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Thompson: Moral responsibility of public officials

Disclaimer. Don't rely on these old notes in lieu of reading the literature, but they can jog your memory. As a grad student long ago, my peers and I collaborated to write and exchange summaries of political science research. I posted them to a wiki-style website. "Wikisum" is now dead but archived here. I cannot vouch for these notes' accuracy, nor can I say who wrote them.

Thompson. 1980. Moral responsibility of public officials: The problem of many hands. American Political Science Review 74 (Dec): 905-915.

In Brief

Question Addressed: It takes many public officials to formulate and implement government policy. How can we ascribe moral responsibility to these officials, given the complex causal chains involved?

Method: Thompson uses J.L. Austin's method of examining real-life excuses to illuminate our understanding of moral judgment. He cites several excuses used by American officials to deny their moral responsibility for some bad policy outcome, and then analyzes whether and in what circumstances they are compelling.

Competing Models of Responsibility

Hierarchical: "Responsibility for political outcomes falls on the person who stands highest in the (formal or informal) chain of authority" (906). Advocated by Max Weber. Cons: Chains of authority aren't realistic models of politics; it is wrong to hold principals morally responsible for the actions of their agents. Principals have imperfect control over agents. And the fact that politicians seem so willing to "accept full responsibility" when their agents screw up supports this--they know that accepting responsibility will cut short inquiry into who is at fault and help the problem blow over without necessarily hurting the president personally (since we all know it wasn't really the president's fault, apparently). See pg 1980.

Collective: Political processes are so complex that you can't pin blame on any one individual. Either every individual associated with the collectivity should be held equally responsible, or the collectivity itself should be charged. Cons: Can't account for distinctions that we normally use to apportion blame--for example, those who do protest a bad idea are usually seen as less responsible for the idea's implementation than those who do protest, even though all are part of the acting collective. Thus, this model allows for no degrees of responsibility. Similarly, it can be hard to get a big bureaucracy to act collectively to get something done; but rather than blame the "collective" (the bureaucracy) alone, we should look at individual bureaucrats' culpability. Thus, structural faults associated with collective action problems should be fixed rather than made into excuses.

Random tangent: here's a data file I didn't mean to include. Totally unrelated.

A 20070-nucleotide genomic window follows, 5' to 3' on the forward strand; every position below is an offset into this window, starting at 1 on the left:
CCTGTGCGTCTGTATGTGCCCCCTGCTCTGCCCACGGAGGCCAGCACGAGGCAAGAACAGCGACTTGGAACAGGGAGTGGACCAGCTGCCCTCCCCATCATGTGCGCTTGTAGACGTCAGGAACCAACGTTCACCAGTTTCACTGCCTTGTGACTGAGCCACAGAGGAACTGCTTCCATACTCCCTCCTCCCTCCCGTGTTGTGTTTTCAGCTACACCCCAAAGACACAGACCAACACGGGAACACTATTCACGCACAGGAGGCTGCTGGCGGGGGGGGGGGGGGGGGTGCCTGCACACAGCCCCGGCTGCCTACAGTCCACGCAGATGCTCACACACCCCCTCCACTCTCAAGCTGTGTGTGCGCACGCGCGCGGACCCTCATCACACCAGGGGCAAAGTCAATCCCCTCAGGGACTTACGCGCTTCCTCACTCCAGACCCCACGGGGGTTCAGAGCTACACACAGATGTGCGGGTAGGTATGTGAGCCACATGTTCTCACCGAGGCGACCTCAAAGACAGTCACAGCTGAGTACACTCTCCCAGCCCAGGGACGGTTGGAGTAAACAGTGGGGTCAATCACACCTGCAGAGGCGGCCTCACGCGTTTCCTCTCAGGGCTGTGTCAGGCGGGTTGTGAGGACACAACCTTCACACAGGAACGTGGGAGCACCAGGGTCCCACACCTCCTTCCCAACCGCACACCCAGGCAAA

Due to the weaknesses of these two responsibility models, Thompson advocates a third:

Personal: An official is morally responsible if (1) her actions/omissions are a cause of the outcome; and (2) these actions or omissions are not done in ignorance or under compulsion (908). By Thompson's own interpretation, this model presents a weak view of causation.

Causal Excuses

Alternative Cause: "If I hadn't done it, someone else would've." Though often true when discussing bureaucratic officials, this excluse falls apart unless modified. May be acceptable if the fault or the consequences to which the fault contributed are relatively harmless. Could be acceptable if mixed with a justification like "someone else would've done worse," as with Nazi Officer Gerstein who stayed on so that he could prevent somebody else from taking his place and doing even more bad things.

From Null Cause: "It's not my job." Can be acceptable if the nature of the office really is far removed from the causal chain, since complicity is not the same as responsibility. Novus actus interveniens cases (think political advisers) can be acceptable, but not automatically--these are cases where political advisors suggest a course of action, but they were not the ones who ultimately made the final decision. (Of course, the advisor's culpability depends on the advisor's degree of influence.)

Volitional Excuses: Pleas to Ignorance. "I didn't know" or "I did not foresee." Acceptable if within the limits of common sense; one must reasonably seek out information and recognize bureaucratic patterns, so intentionally avoiding to find out something doesn't absolve you--only genuine ignorance.

Constrained Action: "I was stuck between a rock and a hard place" or "I was under pressure from ________ to act in this way." Not usually very compelling on its own, but may lessen the degree to which we hold officials responsible.

Comments and Criticism

How can we use Thompson's analysis to analyze voting behavior? His discussion of causality is a poor fit to voting, since he employs a weak definition of causal responsibility that would hinge upon decisiveness (see the bottom of page 74). However, an interesting extension of his project would be to examine ways in which voters could be held responsible for electing politicians/parties who do horrible things.

Thompson does a better job showing that there is a "problem of many hands" than of resolving the problem. Thompson does not explain what it means for a person's actions to be the "cause" of the outcome.

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Thompson, Dennis (author)Political TheoryVotingMoralityCausationContributory Causation

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